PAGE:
My plan for this year has gone far off course. How about yours?

No, I’m not talking about New Year’s resolutions. I gave up on those decades ago. I’m talking about real business.

My goal had been to spend much of my time pushing the visibility of my new novel, What’s Left, first as an Advanced Reading Copy (available for free) and then as the First Edition.

Days after posting the ARC, though, I was sidelined by a cardiac event. That led to down time during recovery and rounds of testing and seeing doctors, plus getting adjusted to the new meds and undergoing nearly three months of cardio-rehab exercises three days a week at the local hospital.

Oh, yes, let’s not overlook the Healthy Heart diet, a kind of perpetual Lent. My favorite fallback foods – cheese, eggs, and butter – are now essentially off-limits, except as stealth ingredients. (I’ll admit looking at that egg yolk in the book cover photo with a degree of longing. The whites just don’t carry any rich flavor. I really miss my cheese omelets.) Let’s say still trying to find a way to eat sufficiently is proving elusive.

I was already intending to do a light reworking of the four novels that formed the back story for What’s Left, but a Christmas-present biography of Richard Avedon fed into a sense that I needed to have a clearer sense of Cassia’s father as a photographer in those volumes. Even though I’d worked with some of the best photojournalists in the business, newspaper work is only one corner of the larger photography field.

As I set about what I thought would be a simple retouching of those works, Cassia, the central figure in What’s Left, took over. Quite simply, she had me examining the earlier works through her critical eyes and sarcastic perspectives. She can be bossy, and she insisted on major revisions that required far more hours than I’d expected. She really wanted them updated, and I’ve tried to comply.

As I began recasting him in line with her dictates, I had that sensation of pulling a loose thread or opening Pandora’s box or that notorious can of worms. The changes at hand required major surgery to form a better fit with the newest book.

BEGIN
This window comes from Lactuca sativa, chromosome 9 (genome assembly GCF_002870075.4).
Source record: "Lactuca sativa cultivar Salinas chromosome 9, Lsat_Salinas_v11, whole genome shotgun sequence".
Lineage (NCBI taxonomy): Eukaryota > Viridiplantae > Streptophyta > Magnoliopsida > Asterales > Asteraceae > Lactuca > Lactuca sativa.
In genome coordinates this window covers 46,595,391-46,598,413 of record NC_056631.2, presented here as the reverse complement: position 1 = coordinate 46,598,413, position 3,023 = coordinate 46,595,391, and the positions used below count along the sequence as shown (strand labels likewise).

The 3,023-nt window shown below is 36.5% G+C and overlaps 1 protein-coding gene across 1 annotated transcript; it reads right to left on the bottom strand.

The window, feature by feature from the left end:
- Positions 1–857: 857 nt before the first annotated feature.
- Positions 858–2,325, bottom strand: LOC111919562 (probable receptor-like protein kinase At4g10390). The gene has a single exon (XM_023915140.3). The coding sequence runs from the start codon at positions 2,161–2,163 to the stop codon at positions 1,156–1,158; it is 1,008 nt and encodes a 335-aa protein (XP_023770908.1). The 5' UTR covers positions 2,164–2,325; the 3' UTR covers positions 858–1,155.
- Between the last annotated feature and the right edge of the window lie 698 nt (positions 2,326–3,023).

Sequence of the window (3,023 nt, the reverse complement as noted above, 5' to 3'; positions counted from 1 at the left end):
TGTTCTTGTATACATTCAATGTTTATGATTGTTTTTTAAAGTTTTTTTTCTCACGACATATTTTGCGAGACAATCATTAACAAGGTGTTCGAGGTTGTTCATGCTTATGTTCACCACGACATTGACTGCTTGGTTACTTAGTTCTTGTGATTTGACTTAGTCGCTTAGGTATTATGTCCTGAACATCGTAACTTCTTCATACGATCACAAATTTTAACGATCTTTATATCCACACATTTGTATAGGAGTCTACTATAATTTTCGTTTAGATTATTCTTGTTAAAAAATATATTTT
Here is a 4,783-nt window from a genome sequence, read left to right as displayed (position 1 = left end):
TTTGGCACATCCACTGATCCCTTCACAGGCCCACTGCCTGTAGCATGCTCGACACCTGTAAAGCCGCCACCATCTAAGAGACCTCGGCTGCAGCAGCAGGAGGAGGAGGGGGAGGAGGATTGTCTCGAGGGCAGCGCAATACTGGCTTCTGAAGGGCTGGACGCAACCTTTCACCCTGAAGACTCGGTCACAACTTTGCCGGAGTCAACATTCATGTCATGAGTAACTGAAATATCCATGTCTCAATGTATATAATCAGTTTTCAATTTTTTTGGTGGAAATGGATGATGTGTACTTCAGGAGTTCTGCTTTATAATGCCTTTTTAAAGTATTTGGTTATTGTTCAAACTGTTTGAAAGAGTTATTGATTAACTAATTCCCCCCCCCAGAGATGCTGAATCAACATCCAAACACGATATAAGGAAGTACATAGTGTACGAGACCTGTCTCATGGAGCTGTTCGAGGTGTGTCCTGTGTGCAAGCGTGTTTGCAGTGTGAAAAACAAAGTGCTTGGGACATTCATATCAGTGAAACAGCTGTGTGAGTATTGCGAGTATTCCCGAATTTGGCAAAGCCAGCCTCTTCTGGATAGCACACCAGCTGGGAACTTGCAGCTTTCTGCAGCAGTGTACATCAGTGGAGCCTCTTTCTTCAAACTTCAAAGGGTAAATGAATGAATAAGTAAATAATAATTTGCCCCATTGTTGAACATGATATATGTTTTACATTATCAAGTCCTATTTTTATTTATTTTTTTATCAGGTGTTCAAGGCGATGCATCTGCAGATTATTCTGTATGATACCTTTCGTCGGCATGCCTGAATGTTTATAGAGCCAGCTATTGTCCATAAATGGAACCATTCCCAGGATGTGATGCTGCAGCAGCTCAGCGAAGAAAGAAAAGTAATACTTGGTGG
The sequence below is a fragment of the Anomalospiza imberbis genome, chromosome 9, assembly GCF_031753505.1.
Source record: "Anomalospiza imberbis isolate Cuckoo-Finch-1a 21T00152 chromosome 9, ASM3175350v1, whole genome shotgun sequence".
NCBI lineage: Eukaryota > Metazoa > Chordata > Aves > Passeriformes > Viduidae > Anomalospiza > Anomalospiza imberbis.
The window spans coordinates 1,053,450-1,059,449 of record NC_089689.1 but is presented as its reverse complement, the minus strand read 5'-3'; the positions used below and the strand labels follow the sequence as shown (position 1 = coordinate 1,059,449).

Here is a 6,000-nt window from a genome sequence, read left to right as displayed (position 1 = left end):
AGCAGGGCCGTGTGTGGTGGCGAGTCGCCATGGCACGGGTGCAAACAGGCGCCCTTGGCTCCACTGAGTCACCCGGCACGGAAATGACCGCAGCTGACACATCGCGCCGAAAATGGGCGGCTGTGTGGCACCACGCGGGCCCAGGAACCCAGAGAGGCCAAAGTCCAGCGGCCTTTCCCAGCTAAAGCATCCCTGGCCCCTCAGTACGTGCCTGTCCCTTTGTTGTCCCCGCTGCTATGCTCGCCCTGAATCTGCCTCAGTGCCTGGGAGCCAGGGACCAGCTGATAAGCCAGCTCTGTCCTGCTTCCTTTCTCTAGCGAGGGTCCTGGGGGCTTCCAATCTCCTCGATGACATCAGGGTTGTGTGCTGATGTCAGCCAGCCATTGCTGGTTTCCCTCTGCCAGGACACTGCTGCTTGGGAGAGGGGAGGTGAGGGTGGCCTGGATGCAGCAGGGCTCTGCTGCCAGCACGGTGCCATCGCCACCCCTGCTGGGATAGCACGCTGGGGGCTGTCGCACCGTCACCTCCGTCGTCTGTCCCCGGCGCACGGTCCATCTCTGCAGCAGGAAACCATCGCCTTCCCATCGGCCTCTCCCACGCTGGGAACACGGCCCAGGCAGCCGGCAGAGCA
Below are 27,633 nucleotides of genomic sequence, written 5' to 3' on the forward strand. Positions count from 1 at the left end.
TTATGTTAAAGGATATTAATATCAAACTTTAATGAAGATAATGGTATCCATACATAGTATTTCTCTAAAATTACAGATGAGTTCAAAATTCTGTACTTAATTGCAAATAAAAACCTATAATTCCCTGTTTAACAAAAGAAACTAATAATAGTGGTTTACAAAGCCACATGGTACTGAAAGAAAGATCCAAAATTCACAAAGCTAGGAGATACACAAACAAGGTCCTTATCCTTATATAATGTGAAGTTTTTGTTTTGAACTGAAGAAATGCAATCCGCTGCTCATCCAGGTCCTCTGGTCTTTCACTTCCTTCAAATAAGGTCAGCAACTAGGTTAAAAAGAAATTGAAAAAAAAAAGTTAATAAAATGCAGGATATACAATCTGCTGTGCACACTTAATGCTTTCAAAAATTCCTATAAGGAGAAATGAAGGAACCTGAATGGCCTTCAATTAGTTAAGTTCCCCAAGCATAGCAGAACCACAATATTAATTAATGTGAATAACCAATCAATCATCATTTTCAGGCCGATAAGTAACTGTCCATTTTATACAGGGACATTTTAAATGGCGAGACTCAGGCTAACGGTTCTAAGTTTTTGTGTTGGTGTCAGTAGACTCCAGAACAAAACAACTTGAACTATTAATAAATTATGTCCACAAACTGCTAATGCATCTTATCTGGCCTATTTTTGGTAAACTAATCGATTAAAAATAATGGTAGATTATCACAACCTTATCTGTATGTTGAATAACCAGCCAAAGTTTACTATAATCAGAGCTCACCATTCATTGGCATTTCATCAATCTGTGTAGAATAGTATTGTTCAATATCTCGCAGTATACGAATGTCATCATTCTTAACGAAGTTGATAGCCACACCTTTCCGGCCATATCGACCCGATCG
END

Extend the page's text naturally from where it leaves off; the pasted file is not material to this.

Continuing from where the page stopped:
I promise to relate just what happened in future posts, but the labor did plunge me into something resembling seclusion.

On top of that, though, some early reactions to the ARC led to another reworking of the new novel to make it easier to read. Sentences got shortened, contrary to my own love of long lines, and as much as I liked not having any quotation marks in the story, I yielded and inserted some for greater clarity. Again, time-consuming but hopefully worthwhile in the end.

Then it was back to drastically slashing and reworking the remaining earlier tales. In the end, the pruning led to substantial new growth. Can I confess to being very proud of the results? They’re much different and more substantial now.

And then, at this point, I briefly thought I was finally back on my intended track. I was wrong.

Temptation led me to pick up the draft of one secretive unpublished novel, and it nagged at me. Based on one of Cassia’s future father’s troubled girlfriends who appears in one of those older novels, it dealt with issues I need to understand more fully. That, in turn, prompted two months of obsessive work that still demands extensive tweaking, even if I never show the manuscript to anyone else. Let’s just say it’s personal, even embarrassing. For now, I’m hoping to put it aside so I can get down to where I wanted to be in February. Maybe now I can get back on mission?

Anyone else feeling way behind schedule?

I’d still like to hear how others manage their time. Any tips?

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